" § 353. Action by Attorney-General.Whenever the attorney-general shall believe from evidence satisfactory to him that any person, partnership, corporation, company, trust or association has engaged in, is engaged or is about to engage in any of the practices or transactions heretofore referred to as and declared to be fraudulent practices, he may bring an action in the name and on behalf of the people of the state of New York against such person, partnership, corporation, company, trust or association, and any other person or persons theretofore concerned in or in any way participating in or about to participate in such fraudulent practices, to enjoin such person, partnership, corporation, company, trust or association and such other person or persons from continuing such fraudulent practices or engaging therein or doing any act or acts in furtherance thereof or, if the attorney-general should believe from such evidence that such person, partnership, corporation, company, trust or association actually has or is engaged in any such fraudulent practice, he may include in such action an application to enjoin permanently such person, partnership, corporation, company, trust or association, and such other person or persons as may have been or may be concerned with or in any way participating in such fraudulent practice, from selling or offering for sale to the public within this state, as principal, broker or agent, or otherwise, any securities issued or to be issued. In said action an order or a judgment may be entered awarding the relief applied for or so much thereof as the court may deem proper. * * * "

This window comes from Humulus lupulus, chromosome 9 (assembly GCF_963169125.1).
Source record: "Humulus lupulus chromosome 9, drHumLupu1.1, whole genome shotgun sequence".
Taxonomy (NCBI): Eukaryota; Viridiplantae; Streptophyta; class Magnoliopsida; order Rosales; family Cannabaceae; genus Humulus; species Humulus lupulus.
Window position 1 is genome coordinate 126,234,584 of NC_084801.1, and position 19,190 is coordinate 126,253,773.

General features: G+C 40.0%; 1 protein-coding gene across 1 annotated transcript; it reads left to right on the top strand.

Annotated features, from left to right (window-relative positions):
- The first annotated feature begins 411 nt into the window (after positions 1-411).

" § 353-a. Receivers. In any action brought by the attorney-general as provided in this article, the court at any state of the proceedings may appoint a receiver of any and all property derived by the defendant or defendants or any of them by means of any such fraudulent practices, including also all property with which such property has been mingled if such property can not be identified in kind because of such comminging, together with any or all books of account and papers relating to the same. The judgment entered in such action may provide that such receiver shall take title to any or all such property and books of account and papers relating to the same and liquidate such property or any part thereof for the benefit of all persons intervening in the said action and establishing an interest in such property. The judgment may also provide that all such property, the title to or interest in which has not been established in such action by intervenors or otherwise by due process to be in a person or persons other than defendant or defendants, shall be returned to the defendant or defendants as their interest may appear. * * * In any action brought by the attorney-general as provided in this article the court may grant such other and further relief as may be proper."